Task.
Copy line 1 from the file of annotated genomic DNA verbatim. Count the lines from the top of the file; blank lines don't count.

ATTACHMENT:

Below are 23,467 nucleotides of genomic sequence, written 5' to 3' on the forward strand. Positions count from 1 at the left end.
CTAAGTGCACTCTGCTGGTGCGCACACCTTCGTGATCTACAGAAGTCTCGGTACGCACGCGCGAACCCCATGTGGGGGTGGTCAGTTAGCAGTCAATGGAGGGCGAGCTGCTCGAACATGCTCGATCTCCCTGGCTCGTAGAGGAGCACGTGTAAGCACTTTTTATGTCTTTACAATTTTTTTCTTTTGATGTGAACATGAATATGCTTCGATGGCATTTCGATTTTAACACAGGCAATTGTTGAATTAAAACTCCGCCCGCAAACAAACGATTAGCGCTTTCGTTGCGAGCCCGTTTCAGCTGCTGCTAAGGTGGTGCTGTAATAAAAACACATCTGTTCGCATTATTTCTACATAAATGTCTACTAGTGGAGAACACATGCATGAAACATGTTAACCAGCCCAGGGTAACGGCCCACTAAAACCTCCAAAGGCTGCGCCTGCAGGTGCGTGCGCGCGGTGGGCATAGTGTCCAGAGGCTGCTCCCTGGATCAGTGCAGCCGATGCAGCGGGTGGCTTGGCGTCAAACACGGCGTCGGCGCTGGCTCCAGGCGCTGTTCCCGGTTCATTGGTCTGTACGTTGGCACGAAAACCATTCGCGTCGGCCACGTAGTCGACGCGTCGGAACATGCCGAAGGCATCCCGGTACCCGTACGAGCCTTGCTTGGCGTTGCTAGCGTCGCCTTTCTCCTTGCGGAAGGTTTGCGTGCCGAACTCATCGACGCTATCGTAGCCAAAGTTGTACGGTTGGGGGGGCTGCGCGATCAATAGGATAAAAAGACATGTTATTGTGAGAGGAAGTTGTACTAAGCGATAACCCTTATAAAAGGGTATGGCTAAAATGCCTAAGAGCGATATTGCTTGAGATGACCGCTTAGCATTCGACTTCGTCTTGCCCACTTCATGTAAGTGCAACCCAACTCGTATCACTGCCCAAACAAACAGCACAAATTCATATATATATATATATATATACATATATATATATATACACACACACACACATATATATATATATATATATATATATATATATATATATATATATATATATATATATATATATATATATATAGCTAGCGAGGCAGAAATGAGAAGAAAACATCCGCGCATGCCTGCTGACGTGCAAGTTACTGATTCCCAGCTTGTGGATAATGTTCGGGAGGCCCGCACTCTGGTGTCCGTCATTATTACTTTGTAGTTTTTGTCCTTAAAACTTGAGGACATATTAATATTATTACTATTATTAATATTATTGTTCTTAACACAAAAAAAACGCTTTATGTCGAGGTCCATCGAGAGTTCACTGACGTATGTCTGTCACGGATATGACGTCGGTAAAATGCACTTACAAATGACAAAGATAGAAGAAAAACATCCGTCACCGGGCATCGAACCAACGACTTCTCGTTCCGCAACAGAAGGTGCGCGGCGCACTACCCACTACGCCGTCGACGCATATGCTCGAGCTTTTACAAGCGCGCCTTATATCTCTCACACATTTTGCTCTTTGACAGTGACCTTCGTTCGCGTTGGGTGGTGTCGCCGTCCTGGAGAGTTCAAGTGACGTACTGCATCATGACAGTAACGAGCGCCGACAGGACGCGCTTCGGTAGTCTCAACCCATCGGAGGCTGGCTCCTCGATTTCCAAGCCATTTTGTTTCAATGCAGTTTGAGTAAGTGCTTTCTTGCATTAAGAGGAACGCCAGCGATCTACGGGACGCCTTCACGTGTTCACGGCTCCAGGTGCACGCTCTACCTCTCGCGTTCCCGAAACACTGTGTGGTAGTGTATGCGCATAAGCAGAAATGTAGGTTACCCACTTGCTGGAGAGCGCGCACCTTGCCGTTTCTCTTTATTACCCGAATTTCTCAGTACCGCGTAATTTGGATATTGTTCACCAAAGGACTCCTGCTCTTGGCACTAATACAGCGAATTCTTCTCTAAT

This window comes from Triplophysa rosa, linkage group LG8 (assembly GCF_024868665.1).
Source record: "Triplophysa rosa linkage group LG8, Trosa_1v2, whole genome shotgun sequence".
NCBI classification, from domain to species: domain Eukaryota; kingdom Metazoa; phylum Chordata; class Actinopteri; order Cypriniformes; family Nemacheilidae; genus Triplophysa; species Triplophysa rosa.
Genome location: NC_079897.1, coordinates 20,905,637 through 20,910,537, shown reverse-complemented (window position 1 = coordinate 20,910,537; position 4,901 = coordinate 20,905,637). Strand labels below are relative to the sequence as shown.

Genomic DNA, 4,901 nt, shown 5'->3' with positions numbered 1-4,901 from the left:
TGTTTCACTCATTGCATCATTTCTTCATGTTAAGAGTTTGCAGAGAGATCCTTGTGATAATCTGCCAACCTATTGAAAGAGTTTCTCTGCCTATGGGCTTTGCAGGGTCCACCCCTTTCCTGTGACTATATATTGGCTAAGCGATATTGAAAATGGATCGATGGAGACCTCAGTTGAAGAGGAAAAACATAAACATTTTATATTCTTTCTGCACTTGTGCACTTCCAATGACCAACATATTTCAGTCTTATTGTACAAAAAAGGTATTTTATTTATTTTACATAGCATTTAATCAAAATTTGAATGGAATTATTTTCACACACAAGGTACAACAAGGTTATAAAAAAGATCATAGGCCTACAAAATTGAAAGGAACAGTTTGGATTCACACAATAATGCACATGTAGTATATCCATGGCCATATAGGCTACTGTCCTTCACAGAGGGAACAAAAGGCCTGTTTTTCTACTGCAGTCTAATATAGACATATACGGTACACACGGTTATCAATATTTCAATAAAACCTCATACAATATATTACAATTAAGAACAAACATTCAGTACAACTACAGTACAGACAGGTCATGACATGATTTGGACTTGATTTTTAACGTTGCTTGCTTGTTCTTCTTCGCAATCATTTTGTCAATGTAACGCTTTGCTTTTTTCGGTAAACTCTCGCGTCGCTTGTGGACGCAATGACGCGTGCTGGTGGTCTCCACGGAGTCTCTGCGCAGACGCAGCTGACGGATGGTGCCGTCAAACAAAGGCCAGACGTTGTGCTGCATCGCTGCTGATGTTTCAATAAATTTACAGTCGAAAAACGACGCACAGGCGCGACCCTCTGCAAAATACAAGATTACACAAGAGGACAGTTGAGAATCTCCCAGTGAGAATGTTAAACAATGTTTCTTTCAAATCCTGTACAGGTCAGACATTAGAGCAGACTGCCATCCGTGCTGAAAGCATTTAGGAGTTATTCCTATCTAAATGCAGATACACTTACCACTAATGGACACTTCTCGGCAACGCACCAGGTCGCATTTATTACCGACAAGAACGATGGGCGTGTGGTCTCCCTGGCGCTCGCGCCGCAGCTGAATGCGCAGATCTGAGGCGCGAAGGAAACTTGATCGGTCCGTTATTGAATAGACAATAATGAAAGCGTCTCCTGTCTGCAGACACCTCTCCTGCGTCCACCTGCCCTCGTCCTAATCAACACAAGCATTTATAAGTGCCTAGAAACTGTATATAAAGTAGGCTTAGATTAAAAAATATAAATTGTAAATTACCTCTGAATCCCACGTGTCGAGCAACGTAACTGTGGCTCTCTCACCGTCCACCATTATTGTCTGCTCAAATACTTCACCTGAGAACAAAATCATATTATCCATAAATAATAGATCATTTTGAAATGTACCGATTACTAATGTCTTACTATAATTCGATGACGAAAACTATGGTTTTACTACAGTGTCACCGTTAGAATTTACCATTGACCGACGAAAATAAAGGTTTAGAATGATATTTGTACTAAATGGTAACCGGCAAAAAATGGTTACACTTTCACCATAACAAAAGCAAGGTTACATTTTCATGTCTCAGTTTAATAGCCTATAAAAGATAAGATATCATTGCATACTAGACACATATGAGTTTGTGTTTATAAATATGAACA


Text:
Below are 23,467 nucleotides of genomic sequence, written 5' to 3' on the forward strand. Positions count from 1 at the left end.